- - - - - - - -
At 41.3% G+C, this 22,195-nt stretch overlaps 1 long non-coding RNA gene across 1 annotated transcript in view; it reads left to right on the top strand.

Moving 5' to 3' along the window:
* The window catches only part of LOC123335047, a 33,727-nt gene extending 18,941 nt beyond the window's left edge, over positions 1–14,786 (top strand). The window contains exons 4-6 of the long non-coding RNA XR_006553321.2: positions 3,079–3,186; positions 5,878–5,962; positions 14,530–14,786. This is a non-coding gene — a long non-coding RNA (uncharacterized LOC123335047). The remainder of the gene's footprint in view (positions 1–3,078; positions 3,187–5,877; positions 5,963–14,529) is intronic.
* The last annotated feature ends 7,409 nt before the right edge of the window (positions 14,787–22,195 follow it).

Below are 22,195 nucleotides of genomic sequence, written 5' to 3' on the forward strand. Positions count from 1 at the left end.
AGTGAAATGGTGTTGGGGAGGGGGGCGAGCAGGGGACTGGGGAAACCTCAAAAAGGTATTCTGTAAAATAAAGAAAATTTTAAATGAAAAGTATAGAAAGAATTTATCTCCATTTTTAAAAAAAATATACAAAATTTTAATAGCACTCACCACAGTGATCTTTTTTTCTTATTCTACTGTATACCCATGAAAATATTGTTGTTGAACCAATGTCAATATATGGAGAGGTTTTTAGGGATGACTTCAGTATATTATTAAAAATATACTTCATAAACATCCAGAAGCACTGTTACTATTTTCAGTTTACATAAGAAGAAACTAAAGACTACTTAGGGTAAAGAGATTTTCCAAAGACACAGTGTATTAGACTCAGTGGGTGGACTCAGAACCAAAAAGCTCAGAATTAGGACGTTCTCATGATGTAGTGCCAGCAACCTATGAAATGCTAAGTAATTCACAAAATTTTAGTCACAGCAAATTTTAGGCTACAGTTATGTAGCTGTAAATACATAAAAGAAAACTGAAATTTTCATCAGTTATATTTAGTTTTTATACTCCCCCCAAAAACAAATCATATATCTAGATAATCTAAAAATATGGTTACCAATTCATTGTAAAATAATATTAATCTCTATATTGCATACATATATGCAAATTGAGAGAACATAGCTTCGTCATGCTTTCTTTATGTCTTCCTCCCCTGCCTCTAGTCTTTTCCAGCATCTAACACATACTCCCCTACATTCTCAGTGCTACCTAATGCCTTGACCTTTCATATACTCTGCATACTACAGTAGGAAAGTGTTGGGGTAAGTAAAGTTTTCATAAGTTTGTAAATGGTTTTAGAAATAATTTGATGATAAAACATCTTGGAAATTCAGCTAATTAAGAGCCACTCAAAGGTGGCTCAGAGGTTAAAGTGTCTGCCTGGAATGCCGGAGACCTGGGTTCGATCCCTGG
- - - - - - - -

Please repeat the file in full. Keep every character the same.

At 41.3% G+C, this 22,195-nt stretch overlaps 1 long non-coding RNA gene across 1 annotated transcript in view; it reads left to right on the top strand.

Moving 5' to 3' along the window:
* The window catches only part of LOC123335047, a 33,727-nt gene extending 18,941 nt beyond the window's left edge, over positions 1–14,786 (top strand). The window contains exons 4-6 of the long non-coding RNA XR_006553321.2: positions 3,079–3,186; positions 5,878–5,962; positions 14,530–14,786. This is a non-coding gene — a long non-coding RNA (uncharacterized LOC123335047). The remainder of the gene's footprint in view (positions 1–3,078; positions 3,187–5,877; positions 5,963–14,529) is intronic.
* The last annotated feature ends 7,409 nt before the right edge of the window (positions 14,787–22,195 follow it).

Below are 22,195 nucleotides of genomic sequence, written 5' to 3' on the forward strand. Positions count from 1 at the left end.
AGTGAAATGGTGTTGGGGAGGGGGGCGAGCAGGGGACTGGGGAAACCTCAAAAAGGTATTCTGTAAAATAAAGAAAATTTTAAATGAAAAGTATAGAAAGAATTTATCTCCATTTTTAAAAAAAATATACAAAATTTTAATAGCACTCACCACAGTGATCTTTTTTTCTTATTCTACTGTATACCCATGAAAATATTGTTGTTGAACCAATGTCAATATATGGAGAGGTTTTTAGGGATGACTTCAGTATATTATTAAAAATATACTTCATAAACATCCAGAAGCACTGTTACTATTTTCAGTTTACATAAGAAGAAACTAAAGACTACTTAGGGTAAAGAGATTTTCCAAAGACACAGTGTATTAGACTCAGTGGGTGGACTCAGAACCAAAAAGCTCAGAATTAGGACGTTCTCATGATGTAGTGCCAGCAACCTATGAAATGCTAAGTAATTCACAAAATTTTAGTCACAGCAAATTTTAGGCTACAGTTATGTAGCTGTAAATACATAAAAGAAAACTGAAATTTTCATCAGTTATATTTAGTTTTTATACTCCCCCCAAAAACAAATCATATATCTAGATAATCTAAAAATATGGTTACCAATTCATTGTAAAATAATATTAATCTCTATATTGCATACATATATGCAAATTGAGAGAACATAGCTTCGTCATGCTTTCTTTATGTCTTCCTCCCCTGCCTCTAGTCTTTTCCAGCATCTAACACATACTCCCCTACATTCTCAGTGCTACCTAATGCCTTGACCTTTCATATACTCTGCATACTACAGTAGGAAAGTGTTGGGGTAAGTAAAGTTTTCATAAGTTTGTAAATGGTTTTAGAAATAATTTGATGATAAAACATCTTGGAAATTCAGCTAATTAAGAGCCACTCAAAGGTGGCTCAGAGGTTAAAGTGTCTGCCTGGAATGCCGGAGACCTGGGTTCGATCCCTGG